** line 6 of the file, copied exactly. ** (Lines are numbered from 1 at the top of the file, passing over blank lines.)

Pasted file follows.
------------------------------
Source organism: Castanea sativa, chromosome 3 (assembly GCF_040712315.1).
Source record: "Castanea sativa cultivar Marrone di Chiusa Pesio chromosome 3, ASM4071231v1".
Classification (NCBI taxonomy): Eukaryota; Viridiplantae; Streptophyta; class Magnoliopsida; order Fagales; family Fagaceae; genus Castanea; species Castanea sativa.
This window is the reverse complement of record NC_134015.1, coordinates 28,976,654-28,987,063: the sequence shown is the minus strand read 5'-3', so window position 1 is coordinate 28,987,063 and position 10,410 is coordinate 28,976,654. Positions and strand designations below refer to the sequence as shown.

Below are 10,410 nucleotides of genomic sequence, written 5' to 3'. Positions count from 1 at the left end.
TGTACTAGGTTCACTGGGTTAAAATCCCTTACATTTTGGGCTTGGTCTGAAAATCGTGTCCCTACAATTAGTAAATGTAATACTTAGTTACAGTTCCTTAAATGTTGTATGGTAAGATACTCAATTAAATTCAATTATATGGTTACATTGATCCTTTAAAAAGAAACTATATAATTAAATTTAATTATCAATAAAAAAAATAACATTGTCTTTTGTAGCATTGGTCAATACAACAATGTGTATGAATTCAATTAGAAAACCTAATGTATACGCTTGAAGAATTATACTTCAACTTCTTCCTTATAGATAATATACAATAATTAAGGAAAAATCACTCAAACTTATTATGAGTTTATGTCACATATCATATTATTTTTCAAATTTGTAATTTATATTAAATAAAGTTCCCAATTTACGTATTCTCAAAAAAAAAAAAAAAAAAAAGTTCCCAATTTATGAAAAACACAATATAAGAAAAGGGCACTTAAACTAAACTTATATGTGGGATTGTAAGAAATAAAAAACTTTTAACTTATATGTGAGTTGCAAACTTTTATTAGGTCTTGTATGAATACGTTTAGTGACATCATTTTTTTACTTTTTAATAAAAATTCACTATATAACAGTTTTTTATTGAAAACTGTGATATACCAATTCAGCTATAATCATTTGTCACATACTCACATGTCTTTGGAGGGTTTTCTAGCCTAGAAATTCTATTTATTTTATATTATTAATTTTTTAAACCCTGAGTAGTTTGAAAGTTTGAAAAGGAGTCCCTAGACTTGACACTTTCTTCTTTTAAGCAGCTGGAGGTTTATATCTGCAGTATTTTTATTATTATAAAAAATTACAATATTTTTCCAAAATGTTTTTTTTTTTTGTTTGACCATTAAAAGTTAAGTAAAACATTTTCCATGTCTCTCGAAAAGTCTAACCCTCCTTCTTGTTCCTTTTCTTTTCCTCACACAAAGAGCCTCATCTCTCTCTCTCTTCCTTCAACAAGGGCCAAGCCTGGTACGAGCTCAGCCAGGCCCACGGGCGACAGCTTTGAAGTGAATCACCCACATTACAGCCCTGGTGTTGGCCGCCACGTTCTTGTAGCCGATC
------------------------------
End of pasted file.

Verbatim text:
TGTACTAGGTTCACTGGGTTAAAATCCCTTACATTTTGGGCTTGGTCTGAAAATCGTGTCCCTACAATTAGTAAATGTAATACTTAGTTACAGTTCCTTAAATGTTGTATGGTAAGATACTCAATTAAATTCAATTATATGGTTACATTGATCCTTTAAAAAGAAACTATATAATTAAATTTAATTATCAATAAAAAAAATAACATTGTCTTTTGTAGCATTGGTCAATACAACAATGTGTATGAATTCAATTAGAAAACCTAATGTATACGCTTGAAGAATTATACTTCAACTTCTTCCTTATAGATAATATACAATAATTAAGGAAAAATCACTCAAACTTATTATGAGTTTATGTCACATATCATATTATTTTTCAAATTTGTAATTTATATTAAATAAAGTTCCCAATTTACGTATTCTCAAAAAAAAAAAAAAAAAAAAGTTCCCAATTTATGAAAAACACAATATAAGAAAAGGGCACTTAAACTAAACTTATATGTGGGATTGTAAGAAATAAAAAACTTTTAACTTATATGTGAGTTGCAAACTTTTATTAGGTCTTGTATGAATACGTTTAGTGACATCATTTTTTTACTTTTTAATAAAAATTCACTATATAACAGTTTTTTATTGAAAACTGTGATATACCAATTCAGCTATAATCATTTGTCACATACTCACATGTCTTTGGAGGGTTTTCTAGCCTAGAAATTCTATTTATTTTATATTATTAATTTTTTAAACCCTGAGTAGTTTGAAAGTTTGAAAAGGAGTCCCTAGACTTGACACTTTCTTCTTTTAAGCAGCTGGAGGTTTATATCTGCAGTATTTTTATTATTATAAAAAATTACAATATTTTTCCAAAATGTTTTTTTTTTTTGTTTGACCATTAAAAGTTAAGTAAAACATTTTCCATGTCTCTCGAAAAGTCTAACCCTCCTTCTTGTTCCTTTTCTTTTCCTCACACAAAGAGCCTCATCTCTCTCTCTCTTCCTTCAACAAGGGCCAAGCCTGGTACGAGCTCAGCCAGGCCCACGGGCGACAGCTTTGAAGTGAATCACCCACATTACAGCCCTGGTGTTGGCCGCCACGTTCTTGTAGCCGATC